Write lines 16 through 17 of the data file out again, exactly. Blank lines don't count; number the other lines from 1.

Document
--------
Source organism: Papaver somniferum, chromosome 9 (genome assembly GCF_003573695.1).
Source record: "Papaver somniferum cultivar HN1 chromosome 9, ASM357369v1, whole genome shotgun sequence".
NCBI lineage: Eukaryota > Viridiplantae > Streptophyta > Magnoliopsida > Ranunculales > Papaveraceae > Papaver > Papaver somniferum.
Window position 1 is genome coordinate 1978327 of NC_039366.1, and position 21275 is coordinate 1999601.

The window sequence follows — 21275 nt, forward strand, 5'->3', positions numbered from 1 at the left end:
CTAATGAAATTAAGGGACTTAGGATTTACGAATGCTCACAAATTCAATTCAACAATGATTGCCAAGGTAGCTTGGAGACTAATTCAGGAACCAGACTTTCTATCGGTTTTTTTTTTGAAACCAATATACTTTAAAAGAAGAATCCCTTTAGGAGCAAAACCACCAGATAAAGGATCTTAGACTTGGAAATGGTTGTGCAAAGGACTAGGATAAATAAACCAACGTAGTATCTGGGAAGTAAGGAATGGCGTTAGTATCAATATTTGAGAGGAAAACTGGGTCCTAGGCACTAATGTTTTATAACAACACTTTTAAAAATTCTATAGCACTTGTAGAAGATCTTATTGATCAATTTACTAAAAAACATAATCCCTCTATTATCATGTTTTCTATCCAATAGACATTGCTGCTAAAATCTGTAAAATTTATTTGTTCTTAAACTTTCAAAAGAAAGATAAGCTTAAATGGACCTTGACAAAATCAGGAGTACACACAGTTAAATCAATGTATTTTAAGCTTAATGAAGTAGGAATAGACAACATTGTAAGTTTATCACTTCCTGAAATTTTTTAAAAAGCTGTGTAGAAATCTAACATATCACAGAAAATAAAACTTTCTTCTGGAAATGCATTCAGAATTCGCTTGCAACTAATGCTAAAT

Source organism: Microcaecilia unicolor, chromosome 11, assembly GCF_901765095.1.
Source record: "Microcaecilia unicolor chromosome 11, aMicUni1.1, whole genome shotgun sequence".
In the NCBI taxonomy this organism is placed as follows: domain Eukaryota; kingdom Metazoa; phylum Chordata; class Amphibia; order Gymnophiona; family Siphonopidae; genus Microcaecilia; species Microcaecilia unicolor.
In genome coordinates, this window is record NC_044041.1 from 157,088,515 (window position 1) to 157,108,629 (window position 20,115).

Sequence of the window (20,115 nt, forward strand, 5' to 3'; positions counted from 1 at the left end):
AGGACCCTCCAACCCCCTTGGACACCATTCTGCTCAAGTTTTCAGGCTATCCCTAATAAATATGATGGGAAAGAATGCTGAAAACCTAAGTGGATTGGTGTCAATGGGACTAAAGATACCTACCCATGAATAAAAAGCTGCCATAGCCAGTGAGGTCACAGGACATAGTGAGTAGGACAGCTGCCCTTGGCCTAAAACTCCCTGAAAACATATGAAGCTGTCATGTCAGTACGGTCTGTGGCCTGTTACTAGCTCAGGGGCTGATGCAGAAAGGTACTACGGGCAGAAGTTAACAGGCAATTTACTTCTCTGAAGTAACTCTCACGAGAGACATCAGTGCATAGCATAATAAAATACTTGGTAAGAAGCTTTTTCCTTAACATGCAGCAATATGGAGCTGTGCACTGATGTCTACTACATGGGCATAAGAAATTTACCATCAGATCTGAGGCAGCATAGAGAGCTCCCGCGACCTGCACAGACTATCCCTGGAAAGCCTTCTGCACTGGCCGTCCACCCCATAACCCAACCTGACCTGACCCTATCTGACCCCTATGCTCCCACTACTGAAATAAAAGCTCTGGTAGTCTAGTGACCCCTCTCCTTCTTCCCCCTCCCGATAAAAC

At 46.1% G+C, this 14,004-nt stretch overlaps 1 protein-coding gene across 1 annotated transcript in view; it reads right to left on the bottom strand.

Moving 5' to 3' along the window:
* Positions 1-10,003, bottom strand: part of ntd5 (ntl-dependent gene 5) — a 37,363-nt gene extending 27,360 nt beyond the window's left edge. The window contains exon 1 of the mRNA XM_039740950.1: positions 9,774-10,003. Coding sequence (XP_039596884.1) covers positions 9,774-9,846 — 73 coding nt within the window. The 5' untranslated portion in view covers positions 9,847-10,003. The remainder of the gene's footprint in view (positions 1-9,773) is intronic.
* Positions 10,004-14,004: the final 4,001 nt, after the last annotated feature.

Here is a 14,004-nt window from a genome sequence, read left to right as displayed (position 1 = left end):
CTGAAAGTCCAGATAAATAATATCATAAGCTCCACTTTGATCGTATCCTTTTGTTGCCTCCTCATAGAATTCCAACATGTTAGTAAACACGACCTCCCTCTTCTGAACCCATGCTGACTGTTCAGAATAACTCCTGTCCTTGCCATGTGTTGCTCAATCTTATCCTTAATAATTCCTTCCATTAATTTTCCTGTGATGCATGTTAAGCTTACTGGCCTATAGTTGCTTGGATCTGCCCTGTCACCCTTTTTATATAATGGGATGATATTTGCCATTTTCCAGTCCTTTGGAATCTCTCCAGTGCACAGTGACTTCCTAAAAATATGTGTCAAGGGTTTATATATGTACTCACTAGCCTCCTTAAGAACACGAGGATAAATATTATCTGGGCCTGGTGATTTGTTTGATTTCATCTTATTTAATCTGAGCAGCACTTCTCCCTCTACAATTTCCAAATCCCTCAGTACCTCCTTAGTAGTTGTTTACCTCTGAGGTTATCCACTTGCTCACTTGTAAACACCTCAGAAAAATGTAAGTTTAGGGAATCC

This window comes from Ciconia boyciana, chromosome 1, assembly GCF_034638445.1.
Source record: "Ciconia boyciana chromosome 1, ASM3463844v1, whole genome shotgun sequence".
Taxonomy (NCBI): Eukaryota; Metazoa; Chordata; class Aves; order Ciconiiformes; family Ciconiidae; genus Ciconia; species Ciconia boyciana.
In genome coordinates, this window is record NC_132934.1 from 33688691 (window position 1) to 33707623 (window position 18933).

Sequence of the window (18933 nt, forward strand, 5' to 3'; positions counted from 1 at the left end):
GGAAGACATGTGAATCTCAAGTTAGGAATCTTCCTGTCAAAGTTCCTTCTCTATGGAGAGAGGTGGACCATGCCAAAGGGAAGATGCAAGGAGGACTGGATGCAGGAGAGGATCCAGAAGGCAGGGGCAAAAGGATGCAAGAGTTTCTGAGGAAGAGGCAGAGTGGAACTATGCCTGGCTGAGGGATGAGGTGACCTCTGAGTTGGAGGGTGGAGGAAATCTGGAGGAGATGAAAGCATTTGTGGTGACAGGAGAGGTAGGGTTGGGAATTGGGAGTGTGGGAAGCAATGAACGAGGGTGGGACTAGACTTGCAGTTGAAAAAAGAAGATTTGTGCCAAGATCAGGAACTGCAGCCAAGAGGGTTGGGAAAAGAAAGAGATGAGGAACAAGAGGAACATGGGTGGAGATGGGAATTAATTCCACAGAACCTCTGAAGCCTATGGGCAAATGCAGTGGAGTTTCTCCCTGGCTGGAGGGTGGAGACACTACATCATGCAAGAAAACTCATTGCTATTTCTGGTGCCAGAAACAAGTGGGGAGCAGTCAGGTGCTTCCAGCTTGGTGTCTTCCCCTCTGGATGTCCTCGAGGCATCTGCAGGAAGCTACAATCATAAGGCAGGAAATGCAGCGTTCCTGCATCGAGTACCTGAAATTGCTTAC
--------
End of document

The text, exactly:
* Positions 10,004-14,004: the final 4,001 nt, after the last annotated feature.

Here is a 14,004-nt window from a genome sequence, read left to right as displayed (position 1 = left end):